Daniel has always wanted to be more of a dreamer and a poet, but he has instead done his best to live up to the standards of a “good son” as laid out by his Korean-American [legal] immigrant parents. They expect him to go to Yale, to study to become a doctor, and to marry a good Korean girl so that he will never have to struggle as they once did. Even though he is not sure he really wants to go to Yale, he’s on his way to an interview with a Yale alum…
When Natasha and Daniel randomly meet in New York City, neither of them is out looking for love. A serious of seemingly random events — is it coincidence or fate? — brings them together, though. Daniel falls for Natasha pretty quickly, but her practicality has her thinking he’s just crazy. Although she doesn’t want to admit it at first, there *IS* something about Daniel that really speaks to her. So, does that mean Natasha will fall for Daniel too? Or will he end up heartbroken? Can Natasha find a way to stay in the US? Or will her family really have to leave in less than a day? Will Daniel get into Yale? And if he does, will he even go? This audiobook had me so anxious that I found it nearly impossible to shut off even when I had real-life responsibilities to tend to! I especially loved the fact that it was narrated by Natasha, Daniel, and the Universe — interspersed with narrations by some of the people they encounter throughout the day. Not only is it a great story for the hopeless romantic in us all, but it’s an amazing look at how people’s interactions with one another might seem insignificant at the time even though they make a big difference in the long run.
Stewart was a socially awkward prodigy who attended a school called Little Genius Academy and Ashley was a popular girl who excelled at fashion but wasn’t so great at school. You might think this is a perfect set-up for a story in which Stewart becomes Ashley’s tutor, but that definitely wasn’t how they met. They actually got to know one another because their parents decided to move in together. Ever since Stewart’s mom died of ovarian cancer, he and his father have been struggling with ways to manage their grief and honor her memory while also, somehow, moving on with their own lives. This move seemed to be the ultimate test. Ashley’s situation was very different, but still very traumatic for her — her parents decided to divorce because her father came out as gay. Though upset by her family breaking up, it seemed Ashley was even more concerned about what people would think if they found out the truth about why her parents divorced. After all, being the “it” girl of her crowd was pretty much all she thought she had going for her.
When Stewart and his father moved in with Ashley and her mom, Stewart also transferred into Ashley’s school. She was relieved to think that she would be “safe” from dealing with Stewart at school, even after finding out that he would be transferring from Little Genius Academy, because he was younger… But then he was placed in some ninth grade classes because he was so advanced. Trying to fit in at a new school was tough in and of itself, but it was made even more difficult by Ashley’s insistence that he hide the fact that they were now sort of related. I really enjoyed the emotional journey Nielsen provided. There were moments where I was so sad I nearly cried, times when I got angry with characters, moments where I found myself rolling my eyes, and others where I full-on chuckled. The geek in me also really appreciated the fact that Stewart’s cat was named Schrödinger and that Nielsen included a part in which Stewart explained the joke to Ashley, just in case readers didn’t get it.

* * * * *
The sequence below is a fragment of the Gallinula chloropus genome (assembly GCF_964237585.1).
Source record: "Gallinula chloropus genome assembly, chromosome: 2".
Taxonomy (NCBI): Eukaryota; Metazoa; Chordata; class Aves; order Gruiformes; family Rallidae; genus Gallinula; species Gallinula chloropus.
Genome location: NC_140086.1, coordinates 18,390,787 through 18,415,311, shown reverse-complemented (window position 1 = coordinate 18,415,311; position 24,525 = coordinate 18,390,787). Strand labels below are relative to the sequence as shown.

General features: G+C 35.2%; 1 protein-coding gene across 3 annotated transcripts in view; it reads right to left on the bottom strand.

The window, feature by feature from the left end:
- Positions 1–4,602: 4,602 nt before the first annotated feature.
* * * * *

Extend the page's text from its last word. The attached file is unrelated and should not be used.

P.S. Just in case there are any people considering this book for a younger teen/tween, I feel compelled to mention the fact that there are situations in which both underage drinking and sexual assault come up. I think it was very well written and offers a fantastic conversation starter, but I didn’t feel right not saying anything.
Abilene Tucker’s father, Gideon, sent her to live with an old friend for the summer, while he worked on the railroad. While she understood that life on the railroad was not suitable for a “young lady,” she knew she would miss her father terribly. Upon arrival, she was further disappointed to find that the town of Manifest was so dull. After growing up hearing so many stories about her father’s time in Manifest, she had expected it to be a grander and more exciting place. When Abilene found a hidden cigar box full of mementos, though, she found some of the adventure she had been hoping for. After all, there were even a few letters in the box that referenced a spy called “the Rattler.” When Abilene shared the letters with her new friends, Lettie and Ruthanne, they decided to work together to figure out who had been the Rattler… and then they received an anonymous note telling them to “Leave Well Enough Alone.” Yeah. Whoever wrote that note certainly didn’t understand that the surest way to get tween girls to work hard at solving a mystery was to basically forbid them to do so!
I liked the way Vanderpool wove together the stories of Abilene and her friends with the boys, Ned and Jinx, to whom the mementos in the box had belonged. It was very clever to reveal the past through both newspaper articles and “readings” of the mementos by the diviner, Miss Sadie. Not only did Miss Sadie’s storytelling help to provide details about Ned and Jinx that the girls could never have pieced together on their own, but it added a further layer of mystique as Abilene tried to figure out if Miss Sadie was truly “reading” the items or simply making up a story. I found it a bit painful to watch Abilene struggling to find any hint of Gideon’s existence in both Manifest and the stories Miss Sadie told, I liked the fact that readers are able to look back at the end of the story to see how the various story threads all truly came together. People who enjoy learning about the early 20th century will love the rich, historically accurate details. (Abilene came to Manifest in the 1930s and the stories of Ned and Jinx were from 1917-1918.)